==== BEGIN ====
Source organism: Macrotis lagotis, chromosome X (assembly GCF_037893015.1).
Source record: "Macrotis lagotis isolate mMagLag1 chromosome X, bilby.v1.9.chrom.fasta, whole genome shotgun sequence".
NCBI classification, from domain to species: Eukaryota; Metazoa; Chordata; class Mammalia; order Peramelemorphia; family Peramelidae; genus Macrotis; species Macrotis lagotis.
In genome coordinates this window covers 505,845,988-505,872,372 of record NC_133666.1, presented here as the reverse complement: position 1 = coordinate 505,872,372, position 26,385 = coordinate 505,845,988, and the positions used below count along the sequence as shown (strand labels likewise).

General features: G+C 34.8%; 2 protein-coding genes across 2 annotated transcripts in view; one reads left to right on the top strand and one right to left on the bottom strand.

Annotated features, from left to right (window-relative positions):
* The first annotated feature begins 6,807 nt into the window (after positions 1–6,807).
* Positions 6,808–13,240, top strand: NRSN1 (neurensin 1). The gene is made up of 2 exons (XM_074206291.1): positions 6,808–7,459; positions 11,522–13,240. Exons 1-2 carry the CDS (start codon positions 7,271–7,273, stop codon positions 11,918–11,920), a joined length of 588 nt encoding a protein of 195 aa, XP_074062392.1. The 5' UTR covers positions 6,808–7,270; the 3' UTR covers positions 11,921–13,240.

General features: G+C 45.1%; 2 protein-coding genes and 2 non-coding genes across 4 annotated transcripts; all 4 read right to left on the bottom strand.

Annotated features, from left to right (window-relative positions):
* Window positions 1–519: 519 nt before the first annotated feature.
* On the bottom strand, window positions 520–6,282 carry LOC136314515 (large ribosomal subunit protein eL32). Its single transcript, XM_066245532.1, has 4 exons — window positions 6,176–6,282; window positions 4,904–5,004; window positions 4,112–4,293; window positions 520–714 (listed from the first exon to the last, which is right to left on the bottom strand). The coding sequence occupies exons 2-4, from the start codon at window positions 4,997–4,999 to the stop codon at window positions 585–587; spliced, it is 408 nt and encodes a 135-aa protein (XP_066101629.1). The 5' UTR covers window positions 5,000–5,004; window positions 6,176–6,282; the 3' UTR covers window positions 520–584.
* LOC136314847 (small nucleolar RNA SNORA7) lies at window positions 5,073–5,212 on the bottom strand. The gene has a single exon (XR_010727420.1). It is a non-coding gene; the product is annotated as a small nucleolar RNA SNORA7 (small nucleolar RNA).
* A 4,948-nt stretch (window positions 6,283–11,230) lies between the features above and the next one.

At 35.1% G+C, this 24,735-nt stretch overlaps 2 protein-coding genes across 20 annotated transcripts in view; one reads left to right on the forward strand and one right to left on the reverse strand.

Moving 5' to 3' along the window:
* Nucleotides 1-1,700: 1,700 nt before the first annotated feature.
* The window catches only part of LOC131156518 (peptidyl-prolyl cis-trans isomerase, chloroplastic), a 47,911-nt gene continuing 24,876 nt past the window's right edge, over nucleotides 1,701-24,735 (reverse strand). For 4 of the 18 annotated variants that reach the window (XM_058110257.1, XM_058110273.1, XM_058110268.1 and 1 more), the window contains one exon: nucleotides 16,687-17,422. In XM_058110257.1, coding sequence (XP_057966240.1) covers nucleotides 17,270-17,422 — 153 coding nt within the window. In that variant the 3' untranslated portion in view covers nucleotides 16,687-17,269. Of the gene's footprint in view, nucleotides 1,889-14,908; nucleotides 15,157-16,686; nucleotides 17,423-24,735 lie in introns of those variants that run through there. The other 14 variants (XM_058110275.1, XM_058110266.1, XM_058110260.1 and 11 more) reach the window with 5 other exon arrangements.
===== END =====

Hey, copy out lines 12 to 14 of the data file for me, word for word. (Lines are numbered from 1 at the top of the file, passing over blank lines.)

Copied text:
* On the bottom strand, window positions 520–6,282 carry LOC136314515 (large ribosomal subunit protein eL32). Its single transcript, XM_066245532.1, has 4 exons — window positions 6,176–6,282; window positions 4,904–5,004; window positions 4,112–4,293; window positions 520–714 (listed from the first exon to the last, which is right to left on the bottom strand). The coding sequence occupies exons 2-4, from the start codon at window positions 4,997–4,999 to the stop codon at window positions 585–587; spliced, it is 408 nt and encodes a 135-aa protein (XP_066101629.1). The 5' UTR covers window positions 5,000–5,004; window positions 6,176–6,282; the 3' UTR covers window positions 520–584.
* LOC136314847 (small nucleolar RNA SNORA7) lies at window positions 5,073–5,212 on the bottom strand. The gene has a single exon (XR_010727420.1). It is a non-coding gene; the product is annotated as a small nucleolar RNA SNORA7 (small nucleolar RNA).
* A 4,948-nt stretch (window positions 6,283–11,230) lies between the features above and the next one.